Fakir Mohan Senapati, regarded as the father of modern Odia prose fiction as well as the father of Odia nationalism, breathed new life into the Odia language and literature during a time of gloom and despair when the language was on the verge of disappearing due to a conspiracy by some Bengali hegemonists. His wit and sarcasm continue to be unparalleled in Odia literature. Fakir Mohan, a social reformer who shunned romantic topics, wrote about the ordinary man and his troubles, the exploitation of landless peasants by zamindars and their goons, and the general ignorance of the populace. He can legitimately be compared to 20th-century literary giants Premchand and Bibhutibhusan Banerjee. Even though he had no formal education, he proved to be an enlightened teacher, painter and a great administrator. In his
writings, Odia Nationalism was the dominant theme.
Fakir Mohan was born into a middle-class family in Malikaspur, Balasore district, to Lakhmana Charana Senapati and Tulasi Devi Senapat. His father passed away when he was one and a half years old. After 14 months, his mother passed away as well. His grandma has been taking care of him since he was a toddler.Young Fakir Mohan’s uncle was envious of him and prevented him from continuing his schooling. He was a slow learner as a result of his poor health. He used his employment as a child labourer to pay for his schooling.In the late 19th and early 20th centuries, Fakir Mohan devoted his life to advancing the Odia language. The term “father of Odia fiction” refers to him.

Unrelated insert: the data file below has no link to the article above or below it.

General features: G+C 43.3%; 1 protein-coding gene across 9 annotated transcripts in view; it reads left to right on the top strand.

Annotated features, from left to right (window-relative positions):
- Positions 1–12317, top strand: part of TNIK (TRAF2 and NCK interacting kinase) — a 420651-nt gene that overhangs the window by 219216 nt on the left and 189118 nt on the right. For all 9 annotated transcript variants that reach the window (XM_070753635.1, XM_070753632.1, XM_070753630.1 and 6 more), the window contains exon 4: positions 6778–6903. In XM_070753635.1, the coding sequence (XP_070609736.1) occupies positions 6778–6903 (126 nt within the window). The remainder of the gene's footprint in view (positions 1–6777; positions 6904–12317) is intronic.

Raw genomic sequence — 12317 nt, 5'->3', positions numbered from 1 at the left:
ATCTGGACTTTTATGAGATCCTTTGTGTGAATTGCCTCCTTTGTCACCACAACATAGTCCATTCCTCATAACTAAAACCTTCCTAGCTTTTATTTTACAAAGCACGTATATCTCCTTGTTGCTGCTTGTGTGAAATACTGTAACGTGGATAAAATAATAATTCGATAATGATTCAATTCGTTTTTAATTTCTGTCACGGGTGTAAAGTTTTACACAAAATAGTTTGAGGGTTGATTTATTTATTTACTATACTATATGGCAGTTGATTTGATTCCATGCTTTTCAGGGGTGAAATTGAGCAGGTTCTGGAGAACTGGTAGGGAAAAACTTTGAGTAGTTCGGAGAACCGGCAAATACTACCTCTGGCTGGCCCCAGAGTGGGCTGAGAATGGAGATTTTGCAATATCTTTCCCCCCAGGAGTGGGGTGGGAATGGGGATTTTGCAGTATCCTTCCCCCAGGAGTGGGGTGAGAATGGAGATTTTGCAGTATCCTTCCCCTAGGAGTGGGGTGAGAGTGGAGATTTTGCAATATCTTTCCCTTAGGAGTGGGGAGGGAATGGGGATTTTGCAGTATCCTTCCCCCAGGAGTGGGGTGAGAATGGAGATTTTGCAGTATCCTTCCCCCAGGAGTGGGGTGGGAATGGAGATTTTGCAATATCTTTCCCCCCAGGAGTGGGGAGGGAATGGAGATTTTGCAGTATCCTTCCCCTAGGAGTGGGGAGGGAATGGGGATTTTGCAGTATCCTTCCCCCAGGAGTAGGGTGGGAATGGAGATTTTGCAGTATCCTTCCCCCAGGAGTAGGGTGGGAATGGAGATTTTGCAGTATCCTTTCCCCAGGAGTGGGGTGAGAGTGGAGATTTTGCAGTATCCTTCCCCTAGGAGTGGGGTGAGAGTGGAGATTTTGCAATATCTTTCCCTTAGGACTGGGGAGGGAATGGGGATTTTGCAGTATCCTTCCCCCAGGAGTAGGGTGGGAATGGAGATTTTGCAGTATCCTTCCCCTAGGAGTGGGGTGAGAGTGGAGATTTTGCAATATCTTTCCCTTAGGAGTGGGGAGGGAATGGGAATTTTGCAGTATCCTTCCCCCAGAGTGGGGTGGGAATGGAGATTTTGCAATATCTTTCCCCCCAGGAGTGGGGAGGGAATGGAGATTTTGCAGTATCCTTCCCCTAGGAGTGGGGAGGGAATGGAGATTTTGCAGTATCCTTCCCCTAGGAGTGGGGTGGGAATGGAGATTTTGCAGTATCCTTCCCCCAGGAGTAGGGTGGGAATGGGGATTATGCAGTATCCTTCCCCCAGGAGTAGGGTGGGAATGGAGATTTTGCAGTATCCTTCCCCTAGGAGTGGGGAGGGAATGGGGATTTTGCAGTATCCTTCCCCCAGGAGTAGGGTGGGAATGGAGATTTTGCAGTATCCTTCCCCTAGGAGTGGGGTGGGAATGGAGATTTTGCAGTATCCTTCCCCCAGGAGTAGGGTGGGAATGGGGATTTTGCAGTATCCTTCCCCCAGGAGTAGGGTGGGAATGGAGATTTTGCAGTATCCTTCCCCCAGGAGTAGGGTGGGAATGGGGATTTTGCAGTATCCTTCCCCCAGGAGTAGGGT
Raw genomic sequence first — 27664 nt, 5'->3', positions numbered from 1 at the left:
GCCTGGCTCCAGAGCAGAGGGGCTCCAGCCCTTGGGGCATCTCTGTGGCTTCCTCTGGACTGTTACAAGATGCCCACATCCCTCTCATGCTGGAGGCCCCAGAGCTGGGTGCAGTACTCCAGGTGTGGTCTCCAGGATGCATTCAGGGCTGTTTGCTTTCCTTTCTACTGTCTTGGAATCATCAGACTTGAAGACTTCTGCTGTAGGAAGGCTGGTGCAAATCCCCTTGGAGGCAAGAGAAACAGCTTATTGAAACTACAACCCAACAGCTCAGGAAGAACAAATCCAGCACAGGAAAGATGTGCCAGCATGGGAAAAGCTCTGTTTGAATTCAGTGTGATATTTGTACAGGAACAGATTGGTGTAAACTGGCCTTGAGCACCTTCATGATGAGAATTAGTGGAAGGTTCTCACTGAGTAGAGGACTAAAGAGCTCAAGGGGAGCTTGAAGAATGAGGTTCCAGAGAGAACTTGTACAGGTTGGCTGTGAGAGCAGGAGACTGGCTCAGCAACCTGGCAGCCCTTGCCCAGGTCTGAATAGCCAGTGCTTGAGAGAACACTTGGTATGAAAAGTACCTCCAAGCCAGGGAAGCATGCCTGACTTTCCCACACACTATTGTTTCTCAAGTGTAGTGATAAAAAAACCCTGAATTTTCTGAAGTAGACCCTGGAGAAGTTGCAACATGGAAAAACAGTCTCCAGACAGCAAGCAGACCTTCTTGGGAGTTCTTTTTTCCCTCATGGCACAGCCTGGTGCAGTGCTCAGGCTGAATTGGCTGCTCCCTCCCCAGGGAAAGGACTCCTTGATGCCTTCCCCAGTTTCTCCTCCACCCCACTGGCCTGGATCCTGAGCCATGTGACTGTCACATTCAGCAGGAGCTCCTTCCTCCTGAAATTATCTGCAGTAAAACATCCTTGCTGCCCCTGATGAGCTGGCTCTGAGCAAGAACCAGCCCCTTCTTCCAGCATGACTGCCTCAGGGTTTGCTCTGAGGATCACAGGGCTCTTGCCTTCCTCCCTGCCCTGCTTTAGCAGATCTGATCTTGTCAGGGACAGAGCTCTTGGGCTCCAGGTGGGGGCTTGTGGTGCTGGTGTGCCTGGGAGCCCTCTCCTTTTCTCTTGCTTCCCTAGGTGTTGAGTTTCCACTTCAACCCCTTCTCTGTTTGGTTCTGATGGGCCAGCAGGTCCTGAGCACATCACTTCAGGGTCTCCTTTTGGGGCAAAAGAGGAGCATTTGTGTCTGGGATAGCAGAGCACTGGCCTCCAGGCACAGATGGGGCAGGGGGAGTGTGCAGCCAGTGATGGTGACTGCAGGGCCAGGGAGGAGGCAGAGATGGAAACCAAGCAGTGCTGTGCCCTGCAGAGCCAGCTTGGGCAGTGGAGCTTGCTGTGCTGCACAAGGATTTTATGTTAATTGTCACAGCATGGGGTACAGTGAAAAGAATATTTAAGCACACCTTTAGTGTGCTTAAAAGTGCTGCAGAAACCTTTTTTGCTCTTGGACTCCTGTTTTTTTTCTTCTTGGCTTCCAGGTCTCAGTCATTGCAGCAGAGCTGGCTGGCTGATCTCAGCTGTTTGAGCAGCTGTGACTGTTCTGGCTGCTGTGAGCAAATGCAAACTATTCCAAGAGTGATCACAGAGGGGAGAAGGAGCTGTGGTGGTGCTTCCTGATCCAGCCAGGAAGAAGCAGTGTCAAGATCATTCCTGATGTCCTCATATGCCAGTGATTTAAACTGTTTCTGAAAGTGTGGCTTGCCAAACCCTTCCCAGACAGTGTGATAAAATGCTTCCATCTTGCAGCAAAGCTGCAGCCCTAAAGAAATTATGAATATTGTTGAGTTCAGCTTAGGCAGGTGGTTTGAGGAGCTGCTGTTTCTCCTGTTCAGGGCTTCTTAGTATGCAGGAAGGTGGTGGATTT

Senapati was been to as the Thomas Hardy of Odisha by Mayadhar Mansingh. Although he translated works from Sanskrit, produced poetry, and tried his hand at many different literary genres, he is now generally recognised as the founder of contemporary Odia prose fiction. His four books, which were published between 1897 and 1915, are a reflection of Odisha’s sociocultural landscape at the time. While the three books Chha maana Atha Guntha, Mamu, and Prayaschita explore the reality of social life in all of its varied manifestations, “Lachhama” is a historical romance that examines the lawlessness that arose in Odisha following Maratha invasions in the eighteenth century. The earliest Indian novel to address the feudal Lord’s exploitation of landless peasants is Chha Maana Atha Guntha. It was written a long time ago.
|Books name||Atmajibana Charita /ଆତ୍ମଜୀବନ ଚରିତ|
|Author||Fakira Mohana Senapati|
|No Of pages||11|
|Printed At||Shree Radhanatha Co-operative Press|